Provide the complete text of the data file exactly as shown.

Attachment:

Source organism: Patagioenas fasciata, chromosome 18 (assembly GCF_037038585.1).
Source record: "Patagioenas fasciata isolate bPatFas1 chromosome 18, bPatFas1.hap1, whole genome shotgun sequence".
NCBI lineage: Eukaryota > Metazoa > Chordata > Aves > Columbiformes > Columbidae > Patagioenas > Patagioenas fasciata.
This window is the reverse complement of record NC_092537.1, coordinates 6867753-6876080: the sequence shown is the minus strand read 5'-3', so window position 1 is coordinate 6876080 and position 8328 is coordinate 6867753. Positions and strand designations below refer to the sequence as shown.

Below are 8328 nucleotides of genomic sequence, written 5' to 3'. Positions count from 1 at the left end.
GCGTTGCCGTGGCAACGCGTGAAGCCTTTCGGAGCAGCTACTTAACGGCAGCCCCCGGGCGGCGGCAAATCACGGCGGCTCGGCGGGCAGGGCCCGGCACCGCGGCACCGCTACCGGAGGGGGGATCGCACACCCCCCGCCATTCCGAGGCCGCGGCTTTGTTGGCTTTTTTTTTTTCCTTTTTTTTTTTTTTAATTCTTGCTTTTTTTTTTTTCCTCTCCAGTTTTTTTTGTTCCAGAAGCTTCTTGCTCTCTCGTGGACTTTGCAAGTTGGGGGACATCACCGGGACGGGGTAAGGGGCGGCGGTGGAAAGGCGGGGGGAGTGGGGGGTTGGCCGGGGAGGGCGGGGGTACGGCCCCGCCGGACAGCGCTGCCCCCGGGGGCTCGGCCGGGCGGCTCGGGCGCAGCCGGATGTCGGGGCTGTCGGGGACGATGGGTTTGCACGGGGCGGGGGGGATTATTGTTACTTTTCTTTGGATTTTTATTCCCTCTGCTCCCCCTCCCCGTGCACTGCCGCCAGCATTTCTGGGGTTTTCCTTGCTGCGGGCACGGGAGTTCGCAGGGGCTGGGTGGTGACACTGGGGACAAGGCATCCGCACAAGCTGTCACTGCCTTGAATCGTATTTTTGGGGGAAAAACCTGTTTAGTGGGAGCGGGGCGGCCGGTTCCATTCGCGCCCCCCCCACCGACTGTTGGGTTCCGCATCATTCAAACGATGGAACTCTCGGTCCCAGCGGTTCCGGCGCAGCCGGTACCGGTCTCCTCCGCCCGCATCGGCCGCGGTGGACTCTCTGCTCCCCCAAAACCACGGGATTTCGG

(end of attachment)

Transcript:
Source organism: Patagioenas fasciata, chromosome 18 (assembly GCF_037038585.1).
Source record: "Patagioenas fasciata isolate bPatFas1 chromosome 18, bPatFas1.hap1, whole genome shotgun sequence".
NCBI lineage: Eukaryota > Metazoa > Chordata > Aves > Columbiformes > Columbidae > Patagioenas > Patagioenas fasciata.
This window is the reverse complement of record NC_092537.1, coordinates 6867753-6876080: the sequence shown is the minus strand read 5'-3', so window position 1 is coordinate 6876080 and position 8328 is coordinate 6867753. Positions and strand designations below refer to the sequence as shown.

Below are 8328 nucleotides of genomic sequence, written 5' to 3'. Positions count from 1 at the left end.
GCGTTGCCGTGGCAACGCGTGAAGCCTTTCGGAGCAGCTACTTAACGGCAGCCCCCGGGCGGCGGCAAATCACGGCGGCTCGGCGGGCAGGGCCCGGCACCGCGGCACCGCTACCGGAGGGGGGATCGCACACCCCCCGCCATTCCGAGGCCGCGGCTTTGTTGGCTTTTTTTTTTTCCTTTTTTTTTTTTTTAATTCTTGCTTTTTTTTTTTTCCTCTCCAGTTTTTTTTGTTCCAGAAGCTTCTTGCTCTCTCGTGGACTTTGCAAGTTGGGGGACATCACCGGGACGGGGTAAGGGGCGGCGGTGGAAAGGCGGGGGGAGTGGGGGGTTGGCCGGGGAGGGCGGGGGTACGGCCCCGCCGGACAGCGCTGCCCCCGGGGGCTCGGCCGGGCGGCTCGGGCGCAGCCGGATGTCGGGGCTGTCGGGGACGATGGGTTTGCACGGGGCGGGGGGGATTATTGTTACTTTTCTTTGGATTTTTATTCCCTCTGCTCCCCCTCCCCGTGCACTGCCGCCAGCATTTCTGGGGTTTTCCTTGCTGCGGGCACGGGAGTTCGCAGGGGCTGGGTGGTGACACTGGGGACAAGGCATCCGCACAAGCTGTCACTGCCTTGAATCGTATTTTTGGGGGAAAAACCTGTTTAGTGGGAGCGGGGCGGCCGGTTCCATTCGCGCCCCCCCCACCGACTGTTGGGTTCCGCATCATTCAAACGATGGAACTCTCGGTCCCAGCGGTTCCGGCGCAGCCGGTACCGGTCTCCTCCGCCCGCATCGGCCGCGGTGGACTCTCTGCTCCCCCAAAACCACGGGATTTCGG